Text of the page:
I don’t mind being known as a “stonehole nut.” To me, this is where reality up here begins, in conjunction with waterways, which were the highways at the time. Stoneholes made good signposts along the ways, and they also were useful in serving to identify particular desirable land areas for possible future development. So, I’m just saying that the first thing serious researchers into the KRS should do is recognize that medieval stoneholes up in this region are real–not leftovers from farmers, enmass, forgetting to blast.
Also, I think you brushed over the metal battle weapons too quickly, dismissing them as just things farmers had on hand and turned in to museums. In my opinion, this is not a good approach at all. For example, many of these collaborative evidences to the KRS have very good provenance, though some researchers try to indicate otherwise. The Eardahl Axe, which is a medieval Norse iron weapon, was found four years before even the KRS was unearthed, and like the KRS, it was found under a tree (stump, in this case.) A sworn statement from an old widow accompanies the history of this important find, which ultimately helped to pinpoint the location of an elusive lake with two skerries about a day’s north of Runestone Hill. Bottom line: the lake referred to in the inscription on the KRS does exist.
The truth of the Kensington Runestone is there for all to see, but it will be difficult for anyone to grasp the truth and reality of it when starting off with the notion that it was hoaxed. David, you shouldn’t be afraid to mention that many early researchers thought the KRS was genuine, instead of giving the false impression that it was deemed a hoax early on, end of story. In fact, many dignified scholars thought it was authentic, right from the beginning.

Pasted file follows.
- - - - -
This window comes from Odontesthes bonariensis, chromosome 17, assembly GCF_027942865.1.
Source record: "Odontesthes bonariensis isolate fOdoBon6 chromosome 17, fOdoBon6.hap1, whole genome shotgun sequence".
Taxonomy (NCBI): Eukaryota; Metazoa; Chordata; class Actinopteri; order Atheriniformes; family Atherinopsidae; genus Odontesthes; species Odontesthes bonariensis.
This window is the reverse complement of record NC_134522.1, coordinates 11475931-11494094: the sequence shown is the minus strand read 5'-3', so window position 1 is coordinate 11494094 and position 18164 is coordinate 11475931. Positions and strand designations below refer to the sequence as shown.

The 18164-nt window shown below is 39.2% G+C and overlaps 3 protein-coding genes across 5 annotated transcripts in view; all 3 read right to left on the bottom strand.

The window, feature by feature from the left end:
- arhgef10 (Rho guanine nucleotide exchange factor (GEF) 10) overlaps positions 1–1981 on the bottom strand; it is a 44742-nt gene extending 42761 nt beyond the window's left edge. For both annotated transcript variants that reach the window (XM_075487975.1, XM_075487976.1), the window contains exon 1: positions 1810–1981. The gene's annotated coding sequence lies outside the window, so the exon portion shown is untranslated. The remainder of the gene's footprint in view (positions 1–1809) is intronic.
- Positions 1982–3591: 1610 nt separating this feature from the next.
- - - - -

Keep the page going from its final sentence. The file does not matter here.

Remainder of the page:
I agree that it is good to scoff at Big Ole and the idea of dowsing. A few years ago I complained to the Echo Press in Alexandria about all the false history emanating from Runestone Park, and in response the editor sent a cub reporter out to interview “the dowser,” who always likes to start on an even playing field by taking his next victim to a local cemetery to prove-out his accuracy. People like to remember this local dowsing hero…especially those who might enjoy making fun of a ludicrous history landscape. Well, some things should be made fun of, but not others. Big Ole and dowsing and the city of Alexandria are bogus in this search for history truth up here, so they stand out as being silly. But, in my opinion, unblasted stoneholes and the idea of a genuine runestone up here are not silly ideas. (AVM!)